For example:

    SELECT NAME, OPEN_MODE FROM V$DATABASE;
    
    NAME            OPEN_MODE  
    --------------- ---------- 
    HRPDB           READ WRITE 
    

    In a multitenant environment, you can query the V$PDBS view to find information about PDBs associated with the current instance.

    For example:

    SELECT NAME, OPEN_MODE FROM V$PDBS;
    
    NAME            OPEN_MODE  
    --------------- ---------- 
    HRPDB           READ WRITE 
    
  3. Run the DBMS_AUDIT_MGMT.LOAD_UNIFIED_AUDIT_FILES procedure.

    EXEC DBMS_AUDIT_MGMT.LOAD_UNIFIED_AUDIT_FILES;
    

The audit records are loaded into the AUDSYS schema audit table immediately, and then deleted from the $ORACLE_BASE/audit/$ORACLE_SID directory.

Disabling Unified Auditing

If you must disable unified auditing, then follow this procedure:

  1. Disable any unified audit policies that are currently enabled.

    This step prevents the database from going into mixed mode auditing after you complete this procedure. See "About Mixed Mode Auditing" for more information about mixed mode auditing.

    1. Log into the database instance as a user who has been granted the AUDIT_ADMIN role.

    2. Query the POLICY_NAME and ENABLED_OPT columns of the AUDIT_UNIFIED_ENABLED_POLICIES data dictionary view to find unified audit policies that are enabled.

    3. Run the NOAUDIT POLICY statement to disable each enabled policy.

      See "Disabling Unified Audit Policies" for more information.

  2. Connect as user SYS with the SYSOPER privilege.

    CONNECT sys as sysoper
    Enter password: password
    

    In a multitenant environment, this command connects you to the root.

  3. Shut down the database.

    For example:

    SHUTDOWN IMMEDIATE
    

    In a multitenant environment, this command shuts down all PDBs in the CDB.

  4. Depending on your platform, do the following:

    • UNIX systems: Run the following commands:

      cd $ORACLE_HOME/rdbms/lib
      make -f ins_rdbms.mk uniaud_off ioracle
      
    • Windows systems: Rename the %ORACLE_HOME%/bin/orauniaud12.dll file to %ORACLE_HOME%/bin/orauniaud12.dll.dbl.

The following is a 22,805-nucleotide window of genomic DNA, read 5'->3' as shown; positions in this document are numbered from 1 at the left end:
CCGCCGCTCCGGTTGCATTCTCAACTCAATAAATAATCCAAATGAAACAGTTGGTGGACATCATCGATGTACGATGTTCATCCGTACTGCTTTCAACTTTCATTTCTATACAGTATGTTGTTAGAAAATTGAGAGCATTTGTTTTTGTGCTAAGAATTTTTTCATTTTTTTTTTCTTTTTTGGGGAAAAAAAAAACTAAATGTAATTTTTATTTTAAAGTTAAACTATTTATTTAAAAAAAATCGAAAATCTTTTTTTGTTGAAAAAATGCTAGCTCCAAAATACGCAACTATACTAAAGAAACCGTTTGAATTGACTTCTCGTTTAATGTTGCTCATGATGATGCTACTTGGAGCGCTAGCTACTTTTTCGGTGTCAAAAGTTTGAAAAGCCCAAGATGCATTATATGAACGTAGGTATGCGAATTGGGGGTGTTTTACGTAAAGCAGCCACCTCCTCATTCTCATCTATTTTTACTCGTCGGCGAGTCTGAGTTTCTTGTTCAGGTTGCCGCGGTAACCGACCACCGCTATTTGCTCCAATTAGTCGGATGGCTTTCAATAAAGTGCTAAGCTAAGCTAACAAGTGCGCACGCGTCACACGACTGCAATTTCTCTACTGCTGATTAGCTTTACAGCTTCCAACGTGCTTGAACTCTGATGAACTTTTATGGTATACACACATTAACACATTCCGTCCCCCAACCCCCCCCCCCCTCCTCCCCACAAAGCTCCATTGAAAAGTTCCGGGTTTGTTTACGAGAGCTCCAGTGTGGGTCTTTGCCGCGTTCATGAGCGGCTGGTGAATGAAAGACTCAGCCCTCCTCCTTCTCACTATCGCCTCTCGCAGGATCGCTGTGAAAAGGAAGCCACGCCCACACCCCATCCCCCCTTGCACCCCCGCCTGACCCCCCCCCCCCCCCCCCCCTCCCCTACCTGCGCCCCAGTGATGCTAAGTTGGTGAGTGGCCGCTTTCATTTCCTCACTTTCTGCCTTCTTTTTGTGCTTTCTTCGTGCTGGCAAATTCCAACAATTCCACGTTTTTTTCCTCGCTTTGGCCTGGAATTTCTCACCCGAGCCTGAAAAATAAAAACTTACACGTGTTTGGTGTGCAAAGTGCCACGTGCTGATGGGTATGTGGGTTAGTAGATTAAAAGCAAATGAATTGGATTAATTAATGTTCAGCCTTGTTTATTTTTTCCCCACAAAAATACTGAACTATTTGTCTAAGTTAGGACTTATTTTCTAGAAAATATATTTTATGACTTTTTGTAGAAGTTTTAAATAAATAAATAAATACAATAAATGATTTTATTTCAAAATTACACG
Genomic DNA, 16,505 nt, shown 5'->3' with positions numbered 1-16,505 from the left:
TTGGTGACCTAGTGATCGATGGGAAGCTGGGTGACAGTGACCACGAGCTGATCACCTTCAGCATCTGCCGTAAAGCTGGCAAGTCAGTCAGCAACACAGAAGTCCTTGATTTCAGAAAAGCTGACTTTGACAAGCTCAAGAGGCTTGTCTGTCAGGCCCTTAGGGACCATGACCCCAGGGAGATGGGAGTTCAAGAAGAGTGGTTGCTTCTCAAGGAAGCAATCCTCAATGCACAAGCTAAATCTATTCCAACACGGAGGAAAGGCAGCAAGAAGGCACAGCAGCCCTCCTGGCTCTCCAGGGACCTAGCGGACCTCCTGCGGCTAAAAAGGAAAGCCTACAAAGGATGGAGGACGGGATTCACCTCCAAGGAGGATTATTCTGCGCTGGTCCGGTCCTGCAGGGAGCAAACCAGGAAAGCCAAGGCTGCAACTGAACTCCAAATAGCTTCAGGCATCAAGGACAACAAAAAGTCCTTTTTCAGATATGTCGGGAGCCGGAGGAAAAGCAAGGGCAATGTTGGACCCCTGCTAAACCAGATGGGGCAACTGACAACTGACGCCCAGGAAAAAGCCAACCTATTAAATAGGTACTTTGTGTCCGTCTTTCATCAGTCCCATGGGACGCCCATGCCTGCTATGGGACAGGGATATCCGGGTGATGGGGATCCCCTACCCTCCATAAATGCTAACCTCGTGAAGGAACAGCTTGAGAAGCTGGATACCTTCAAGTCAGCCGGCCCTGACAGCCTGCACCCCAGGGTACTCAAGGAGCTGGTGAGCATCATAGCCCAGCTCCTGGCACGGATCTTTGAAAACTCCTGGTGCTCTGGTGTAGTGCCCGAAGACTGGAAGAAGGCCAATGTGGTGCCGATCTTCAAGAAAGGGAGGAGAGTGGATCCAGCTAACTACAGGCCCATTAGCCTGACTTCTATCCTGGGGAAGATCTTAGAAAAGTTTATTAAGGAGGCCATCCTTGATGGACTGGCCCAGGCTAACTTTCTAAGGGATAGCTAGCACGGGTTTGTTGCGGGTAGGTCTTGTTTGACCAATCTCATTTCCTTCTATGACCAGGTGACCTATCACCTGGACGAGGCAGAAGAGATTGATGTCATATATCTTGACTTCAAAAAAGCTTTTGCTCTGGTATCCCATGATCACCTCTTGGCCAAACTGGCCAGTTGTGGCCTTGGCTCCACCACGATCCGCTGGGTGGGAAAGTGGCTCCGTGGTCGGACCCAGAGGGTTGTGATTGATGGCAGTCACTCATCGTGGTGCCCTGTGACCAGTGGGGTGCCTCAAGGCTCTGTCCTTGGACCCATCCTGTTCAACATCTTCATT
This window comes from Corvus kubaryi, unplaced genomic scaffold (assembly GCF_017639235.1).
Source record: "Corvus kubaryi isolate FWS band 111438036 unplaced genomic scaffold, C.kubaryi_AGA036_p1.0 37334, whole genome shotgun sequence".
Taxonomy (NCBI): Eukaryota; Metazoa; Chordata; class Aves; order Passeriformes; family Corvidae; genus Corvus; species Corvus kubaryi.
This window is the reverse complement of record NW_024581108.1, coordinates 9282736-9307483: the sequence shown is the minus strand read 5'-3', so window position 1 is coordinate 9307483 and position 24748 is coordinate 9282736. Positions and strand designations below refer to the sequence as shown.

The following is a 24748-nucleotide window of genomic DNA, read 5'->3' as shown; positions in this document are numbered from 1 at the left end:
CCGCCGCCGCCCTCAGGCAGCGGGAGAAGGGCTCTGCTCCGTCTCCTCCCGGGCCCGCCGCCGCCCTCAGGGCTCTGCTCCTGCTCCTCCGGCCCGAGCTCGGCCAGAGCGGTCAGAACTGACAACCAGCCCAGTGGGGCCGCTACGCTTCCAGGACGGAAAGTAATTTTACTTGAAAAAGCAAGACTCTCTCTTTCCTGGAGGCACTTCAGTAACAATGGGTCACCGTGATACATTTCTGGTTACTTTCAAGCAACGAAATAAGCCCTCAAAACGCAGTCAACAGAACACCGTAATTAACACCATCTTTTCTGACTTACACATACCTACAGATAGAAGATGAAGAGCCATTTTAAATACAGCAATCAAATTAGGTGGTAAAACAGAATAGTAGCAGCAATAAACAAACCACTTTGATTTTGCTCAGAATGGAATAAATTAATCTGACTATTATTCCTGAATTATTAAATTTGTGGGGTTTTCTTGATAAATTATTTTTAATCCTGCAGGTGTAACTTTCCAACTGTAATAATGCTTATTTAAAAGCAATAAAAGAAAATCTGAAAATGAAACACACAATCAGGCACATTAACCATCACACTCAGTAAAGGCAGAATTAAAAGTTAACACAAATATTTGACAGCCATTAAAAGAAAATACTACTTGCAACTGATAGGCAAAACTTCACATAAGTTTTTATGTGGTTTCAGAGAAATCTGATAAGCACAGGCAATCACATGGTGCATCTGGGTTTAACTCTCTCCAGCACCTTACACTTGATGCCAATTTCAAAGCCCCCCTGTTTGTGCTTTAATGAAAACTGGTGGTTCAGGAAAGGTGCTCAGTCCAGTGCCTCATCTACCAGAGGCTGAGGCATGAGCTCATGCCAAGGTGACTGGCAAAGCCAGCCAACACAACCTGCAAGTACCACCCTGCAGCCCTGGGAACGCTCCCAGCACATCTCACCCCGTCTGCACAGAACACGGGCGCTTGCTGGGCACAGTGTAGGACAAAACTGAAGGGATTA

In a multitenant environment, these actions disable unified auditing in all PDBs in the CDB.

  5. In SQL*Plus, restart the database.

    STARTUP
    

    In a multitenant environment, this command restarts all PDBs in the CDB.

Archiving the Audit Trail

This section contains:

Archiving the Traditional Operating System Audit Trail

To archive the traditional operating system audit trail from an upgraded database, use your platform-specific operating system tools to create an archive of the traditional operating system audit files.

To archive the traditional operating system audit files, create tape or disc backups. You can create a compressed file of the audit files, and then store it on tapes or discs. Consult your operating system documentation for more information.

Afterwards, you should purge (delete) the traditional operating system audit records both to free audit trail space and to facilitate audit trail management.

Archiving the Unified and Traditional Database Audit Trails

You should periodically archive and then purge the audit trail to prevent it from growing too large. Archiving and purging both frees audit trail space and facilitates the purging of the database audit trail.

After you complete the archive, you can purge the database audit trail contents. See "Purging Audit Trail Records" for more information.

To archive the unified, traditional standard, and traditional fine-grained audit records, you can copy the relevant records to a normal database table. For example:

INSERT INTO table SELECT ... FROM UNIFIED_AUDIT_TRAIL ...;
INSERT INTO table SELECT ... FROM SYS.AUD$ ...;
INSERT INTO table SELECT ... FROM SYS.FGA_LOG$ ...; 

Purging Audit Trail Records

This section contains:

About Purging Audit Trail Records

Note:

This feature has been updated in Oracle Database 12c Release 1 (12.1.0.2), to include support for purging audit trail records in both read-write and read-only databases.

You should periodically archive and then delete (purge) audit trail records. This section describes a variety of ways that you can use to purge audit trail records. You can purge a subset of audit trail records or create a purge job that performs at a specified time interval. Oracle Database either purges the audit trail records that were created before the archive timestamp, or it purges all audit trail records.

You can purge audit trail records in both read-write and read-only databases.

The purge process takes into account not just the unified audit trail, but audit trails from earlier releases of Oracle Database. For example, if you have migrated an upgraded database that still has operating system or XML audit records, then you can use the procedures in this section to archive and purge them.